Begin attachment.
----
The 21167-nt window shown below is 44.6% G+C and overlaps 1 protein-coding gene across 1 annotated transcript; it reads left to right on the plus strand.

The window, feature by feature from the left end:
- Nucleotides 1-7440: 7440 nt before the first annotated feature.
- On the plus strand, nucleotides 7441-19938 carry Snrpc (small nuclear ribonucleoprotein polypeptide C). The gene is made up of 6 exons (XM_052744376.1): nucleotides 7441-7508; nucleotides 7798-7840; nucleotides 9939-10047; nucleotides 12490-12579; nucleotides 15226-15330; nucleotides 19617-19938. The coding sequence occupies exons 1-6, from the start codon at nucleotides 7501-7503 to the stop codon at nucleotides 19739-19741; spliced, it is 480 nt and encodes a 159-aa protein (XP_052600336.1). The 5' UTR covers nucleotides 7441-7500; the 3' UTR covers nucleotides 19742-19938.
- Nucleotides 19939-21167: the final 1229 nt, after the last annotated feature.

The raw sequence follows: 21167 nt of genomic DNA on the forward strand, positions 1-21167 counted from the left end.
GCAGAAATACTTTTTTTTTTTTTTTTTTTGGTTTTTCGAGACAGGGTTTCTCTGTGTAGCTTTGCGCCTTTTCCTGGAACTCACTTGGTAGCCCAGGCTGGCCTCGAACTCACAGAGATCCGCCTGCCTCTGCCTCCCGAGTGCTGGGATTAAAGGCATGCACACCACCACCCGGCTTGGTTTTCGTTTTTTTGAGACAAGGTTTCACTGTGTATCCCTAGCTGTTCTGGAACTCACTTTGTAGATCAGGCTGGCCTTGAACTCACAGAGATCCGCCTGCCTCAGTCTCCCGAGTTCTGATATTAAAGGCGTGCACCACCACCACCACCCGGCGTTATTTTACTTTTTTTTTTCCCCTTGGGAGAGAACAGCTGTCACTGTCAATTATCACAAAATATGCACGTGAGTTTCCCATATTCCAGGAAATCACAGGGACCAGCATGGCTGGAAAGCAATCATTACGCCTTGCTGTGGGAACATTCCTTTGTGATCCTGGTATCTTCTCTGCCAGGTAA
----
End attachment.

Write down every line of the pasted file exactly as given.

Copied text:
The 21167-nt window shown below is 44.6% G+C and overlaps 1 protein-coding gene across 1 annotated transcript; it reads left to right on the plus strand.

The window, feature by feature from the left end:
- Nucleotides 1-7440: 7440 nt before the first annotated feature.
- On the plus strand, nucleotides 7441-19938 carry Snrpc (small nuclear ribonucleoprotein polypeptide C). The gene is made up of 6 exons (XM_052744376.1): nucleotides 7441-7508; nucleotides 7798-7840; nucleotides 9939-10047; nucleotides 12490-12579; nucleotides 15226-15330; nucleotides 19617-19938. The coding sequence occupies exons 1-6, from the start codon at nucleotides 7501-7503 to the stop codon at nucleotides 19739-19741; spliced, it is 480 nt and encodes a 159-aa protein (XP_052600336.1). The 5' UTR covers nucleotides 7441-7500; the 3' UTR covers nucleotides 19742-19938.
- Nucleotides 19939-21167: the final 1229 nt, after the last annotated feature.

The raw sequence follows: 21167 nt of genomic DNA on the forward strand, positions 1-21167 counted from the left end.
GCAGAAATACTTTTTTTTTTTTTTTTTTTGGTTTTTCGAGACAGGGTTTCTCTGTGTAGCTTTGCGCCTTTTCCTGGAACTCACTTGGTAGCCCAGGCTGGCCTCGAACTCACAGAGATCCGCCTGCCTCTGCCTCCCGAGTGCTGGGATTAAAGGCATGCACACCACCACCCGGCTTGGTTTTCGTTTTTTTGAGACAAGGTTTCACTGTGTATCCCTAGCTGTTCTGGAACTCACTTTGTAGATCAGGCTGGCCTTGAACTCACAGAGATCCGCCTGCCTCAGTCTCCCGAGTTCTGATATTAAAGGCGTGCACCACCACCACCACCCGGCGTTATTTTACTTTTTTTTTTCCCCTTGGGAGAGAACAGCTGTCACTGTCAATTATCACAAAATATGCACGTGAGTTTCCCATATTCCAGGAAATCACAGGGACCAGCATGGCTGGAAAGCAATCATTACGCCTTGCTGTGGGAACATTCCTTTGTGATCCTGGTATCTTCTCTGCCAGGTAA